Franklin also points to the territory’s compact urban population, “where short stop/start car trips are the norm and the type of operation where electric vehicles perform at their best.”

Finally, he notes, “as a society, Canberra is well-educated and progressive, with an above-average means to be early adopters, and hence become early beneficiaries of this technology.

“The benefits to the ACT of an early transition to electrified transport will be significant. In terms of climate policy outcomes the case certainly should not be understated.”

And to this extent, at least, the ACT government appears to agree.

“The Commissioner’s focus on the transport sector is appropriate as it will be the largest contributor to emissions from 2020 onwards,” said the Territory’s minister for climate and sustainability, Shane Rattenbury, in a statement on Thursday.

“With the majority of transport emissions coming from private car travel, cars will soon become Canberra’s single biggest producer of greenhouse gas emissions. It’s essential that we improve the movement of people around our city, especially by increasing public transport and active travel, and reducing reliance on private car travel.”

Rattenbury noted that the ACT had already ensured that its light rail network was powered by renewable electricity, and was trialing electric buses, which it hoped to roll out throughout its transport system. But he said his government would take on board Auty’s recommendations as it developed future policy.

“I look forward to tabling the ACT Government’s response to the report early next year,” he said.  

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  • Joe

    Canberra…hot on the heels of Lonely Planet’s recent award of world’s number 3 city to visit comes another feather in Canberra’s cap. RE and EV is making Canberra an even more attractive destination. Congrats Canberra.

  • Roger Franklin

    Wouldn’t it be nice if some of this RE and EV news rubs off on the FIFI workers in Canberra!

    • SomethingSomethingSomething

      The irony is saddening.

  • PacoBella

    The ACT Government needs to bring to Peter Dutton’s attention the threat to our national security posed by our complete lack of strategic oil reserves. Having done away with most of our refining capacity, the oil companies have at most 2 weeks of petroleum reserves. If our sea-lanes are ever blockaded, we would grind to a screaming halt in 2 weeks! If we had a high level of EV ownership (cars and trucks) and a national electricity grid powered by renewable energy and widespread recharging infrastructure this would cease to be a problem.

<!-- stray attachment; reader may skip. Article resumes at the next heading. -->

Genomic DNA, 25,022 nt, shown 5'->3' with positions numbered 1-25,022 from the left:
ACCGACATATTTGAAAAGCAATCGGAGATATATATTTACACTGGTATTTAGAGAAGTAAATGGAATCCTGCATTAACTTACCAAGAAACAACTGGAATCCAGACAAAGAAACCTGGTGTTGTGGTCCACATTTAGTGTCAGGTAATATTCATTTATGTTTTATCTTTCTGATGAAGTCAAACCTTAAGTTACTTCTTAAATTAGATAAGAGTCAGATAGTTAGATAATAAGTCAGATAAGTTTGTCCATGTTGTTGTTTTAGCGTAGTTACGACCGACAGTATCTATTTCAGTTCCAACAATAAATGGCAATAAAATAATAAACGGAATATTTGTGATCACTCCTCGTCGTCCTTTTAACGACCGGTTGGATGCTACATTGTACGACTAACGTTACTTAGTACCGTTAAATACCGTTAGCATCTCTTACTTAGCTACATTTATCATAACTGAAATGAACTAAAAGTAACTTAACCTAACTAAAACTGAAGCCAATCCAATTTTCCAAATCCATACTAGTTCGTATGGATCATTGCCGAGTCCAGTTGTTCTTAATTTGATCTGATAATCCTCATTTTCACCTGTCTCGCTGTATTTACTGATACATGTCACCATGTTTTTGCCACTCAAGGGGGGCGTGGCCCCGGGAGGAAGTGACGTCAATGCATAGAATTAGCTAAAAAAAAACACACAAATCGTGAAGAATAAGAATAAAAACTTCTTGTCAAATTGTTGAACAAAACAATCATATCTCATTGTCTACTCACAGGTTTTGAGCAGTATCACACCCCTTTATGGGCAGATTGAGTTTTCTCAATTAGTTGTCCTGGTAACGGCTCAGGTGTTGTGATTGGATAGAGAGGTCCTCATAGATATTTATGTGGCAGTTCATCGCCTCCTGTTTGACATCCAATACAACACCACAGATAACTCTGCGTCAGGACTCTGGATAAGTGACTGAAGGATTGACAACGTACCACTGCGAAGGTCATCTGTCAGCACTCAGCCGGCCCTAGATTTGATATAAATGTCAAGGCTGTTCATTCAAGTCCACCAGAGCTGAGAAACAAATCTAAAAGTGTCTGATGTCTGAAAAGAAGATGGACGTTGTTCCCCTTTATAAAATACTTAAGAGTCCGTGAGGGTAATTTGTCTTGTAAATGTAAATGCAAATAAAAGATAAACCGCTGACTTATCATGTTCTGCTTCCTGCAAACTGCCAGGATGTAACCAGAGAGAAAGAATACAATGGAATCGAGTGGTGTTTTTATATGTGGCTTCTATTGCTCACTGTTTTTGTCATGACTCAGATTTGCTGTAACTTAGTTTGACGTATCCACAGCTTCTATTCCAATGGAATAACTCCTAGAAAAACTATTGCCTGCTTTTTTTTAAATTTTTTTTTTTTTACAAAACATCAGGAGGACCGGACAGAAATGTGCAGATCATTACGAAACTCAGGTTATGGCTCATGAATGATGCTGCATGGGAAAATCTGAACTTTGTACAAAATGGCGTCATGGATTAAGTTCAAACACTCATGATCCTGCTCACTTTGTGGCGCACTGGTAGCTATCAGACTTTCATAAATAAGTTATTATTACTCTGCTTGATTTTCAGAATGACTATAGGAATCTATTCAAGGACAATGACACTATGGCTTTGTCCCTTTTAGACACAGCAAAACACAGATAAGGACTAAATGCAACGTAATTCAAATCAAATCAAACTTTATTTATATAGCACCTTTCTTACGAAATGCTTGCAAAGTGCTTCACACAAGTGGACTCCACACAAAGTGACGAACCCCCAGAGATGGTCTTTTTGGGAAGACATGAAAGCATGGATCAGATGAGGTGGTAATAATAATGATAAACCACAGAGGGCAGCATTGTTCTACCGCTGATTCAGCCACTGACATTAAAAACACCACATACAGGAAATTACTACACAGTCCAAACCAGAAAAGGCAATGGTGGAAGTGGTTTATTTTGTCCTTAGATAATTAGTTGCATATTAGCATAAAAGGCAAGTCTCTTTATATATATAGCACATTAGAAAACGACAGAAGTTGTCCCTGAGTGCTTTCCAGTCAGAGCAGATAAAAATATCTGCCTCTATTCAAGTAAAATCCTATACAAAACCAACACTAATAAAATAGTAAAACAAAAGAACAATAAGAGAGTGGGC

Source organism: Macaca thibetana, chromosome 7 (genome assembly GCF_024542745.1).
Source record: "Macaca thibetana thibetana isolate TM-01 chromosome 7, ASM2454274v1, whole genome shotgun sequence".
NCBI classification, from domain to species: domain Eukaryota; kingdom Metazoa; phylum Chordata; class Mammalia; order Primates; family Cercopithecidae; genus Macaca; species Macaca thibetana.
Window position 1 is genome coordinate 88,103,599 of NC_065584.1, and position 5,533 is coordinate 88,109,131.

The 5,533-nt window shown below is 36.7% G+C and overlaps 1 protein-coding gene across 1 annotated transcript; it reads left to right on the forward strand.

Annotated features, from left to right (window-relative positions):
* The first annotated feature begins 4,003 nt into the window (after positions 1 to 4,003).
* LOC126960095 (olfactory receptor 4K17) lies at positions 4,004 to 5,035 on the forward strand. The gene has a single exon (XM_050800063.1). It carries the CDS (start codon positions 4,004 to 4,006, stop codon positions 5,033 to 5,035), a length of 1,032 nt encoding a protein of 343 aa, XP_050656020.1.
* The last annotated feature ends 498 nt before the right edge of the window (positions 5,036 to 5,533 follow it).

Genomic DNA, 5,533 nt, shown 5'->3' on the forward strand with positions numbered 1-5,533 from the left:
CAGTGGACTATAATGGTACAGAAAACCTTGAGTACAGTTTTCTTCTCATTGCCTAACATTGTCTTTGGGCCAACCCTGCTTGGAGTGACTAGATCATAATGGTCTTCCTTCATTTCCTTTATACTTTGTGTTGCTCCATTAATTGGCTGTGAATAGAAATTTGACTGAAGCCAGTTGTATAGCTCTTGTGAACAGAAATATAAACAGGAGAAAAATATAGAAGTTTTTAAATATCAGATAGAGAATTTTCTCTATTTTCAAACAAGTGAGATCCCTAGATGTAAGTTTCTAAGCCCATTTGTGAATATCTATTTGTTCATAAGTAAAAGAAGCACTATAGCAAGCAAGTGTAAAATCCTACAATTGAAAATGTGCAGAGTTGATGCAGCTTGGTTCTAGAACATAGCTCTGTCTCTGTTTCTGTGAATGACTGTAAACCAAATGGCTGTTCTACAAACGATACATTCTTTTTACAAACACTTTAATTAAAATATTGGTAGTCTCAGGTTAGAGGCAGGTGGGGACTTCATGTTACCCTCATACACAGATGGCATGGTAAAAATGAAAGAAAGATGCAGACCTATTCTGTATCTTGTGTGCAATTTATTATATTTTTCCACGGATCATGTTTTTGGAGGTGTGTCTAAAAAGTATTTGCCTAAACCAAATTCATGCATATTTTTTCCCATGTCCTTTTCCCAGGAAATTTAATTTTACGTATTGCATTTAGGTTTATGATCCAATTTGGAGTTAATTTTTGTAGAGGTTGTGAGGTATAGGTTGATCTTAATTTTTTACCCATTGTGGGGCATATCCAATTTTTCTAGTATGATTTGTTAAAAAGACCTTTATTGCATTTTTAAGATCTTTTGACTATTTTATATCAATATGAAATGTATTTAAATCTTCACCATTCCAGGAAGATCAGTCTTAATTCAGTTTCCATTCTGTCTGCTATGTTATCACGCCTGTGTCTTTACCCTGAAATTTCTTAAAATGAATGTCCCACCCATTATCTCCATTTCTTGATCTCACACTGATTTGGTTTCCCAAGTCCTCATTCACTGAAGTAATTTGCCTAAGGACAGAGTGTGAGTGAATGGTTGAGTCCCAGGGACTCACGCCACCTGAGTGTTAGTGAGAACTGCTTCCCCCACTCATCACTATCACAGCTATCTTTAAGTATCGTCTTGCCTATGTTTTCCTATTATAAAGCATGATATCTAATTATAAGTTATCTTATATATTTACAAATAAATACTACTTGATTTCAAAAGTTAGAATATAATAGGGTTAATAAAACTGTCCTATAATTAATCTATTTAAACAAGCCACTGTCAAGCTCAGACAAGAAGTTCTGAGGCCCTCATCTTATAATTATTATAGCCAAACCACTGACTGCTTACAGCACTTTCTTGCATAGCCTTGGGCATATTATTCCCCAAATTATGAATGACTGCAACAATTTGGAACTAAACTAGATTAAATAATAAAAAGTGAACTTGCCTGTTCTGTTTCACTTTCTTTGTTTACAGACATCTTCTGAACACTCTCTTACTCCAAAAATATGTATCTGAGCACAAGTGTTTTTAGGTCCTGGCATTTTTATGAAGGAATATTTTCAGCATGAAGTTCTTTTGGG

• Joe

      Self reliance….always should be the first measure, yes.

  • Simon Moore

    Why should they get concessions?? I don’t get concessions for my zero emissions vehicle… also takes up no parking spaces and is good for my health…

    • SomethingSomethingSomething

      I view them as a behavioural nudge. If we can spend a little money now (in the form of concessions) to induce those people, who are never going travel by bike/walking/PT, to consider a zero emissions vehicle (at the tailpipe at least), then that’s a good thing. If small concessions (which should be be wound back over time) can nudge us on to the right trajectory towards a predominately electric transportation system, then I’m all for it.

      • Simon Moore

        creates a false economy and doesn’t foster growth, it just makes the justification easier for those that were already going to do it…. there is also not enough infrastructure to support the vehicles…. and is it the right “beta max” to back or should we go to “VHS”?? HD DVD maybe??? Hydrogen fuel cell cars are the obvious one but the generation of hydrogen isn’t quite there… it makes more sense as a long term solution and overall would be cleaner for the environment.. so just a quick google, nissan leaf does about (I converted to metric) 4.7km per kWh…. and now can’t find the data I am after, but looking at ABS driving data for the country.. all driving 167,456 Mkm equates to 35.6 GWhr of electrical consumption… at a rate of charge through a 240 V outlet… now changing method again… which is about 33km BER per hour on a 7.4 kW ac charger… which worked out to be 211 million charge days…. holy crap… infrastructure. so work of 33km per hour of charge….. unless a dedicated high speed charger which is very expensive for which then means someone has to pay… and unless socialism became free the other day, means that we all pay but only limited (those that can afford) get the benefit…. maybe more public transport.. the light rail is a good step… and it would probably be cheaper to give everyone free bus ticket

    • Greg Hudson

      How about no import duty or GST on your bike for starters.
      EV’s should be the same, but also remove luxury car tax as well.

  • DogzOwn

    Also EVs consume ourclean energyno importing or foreign currency liability.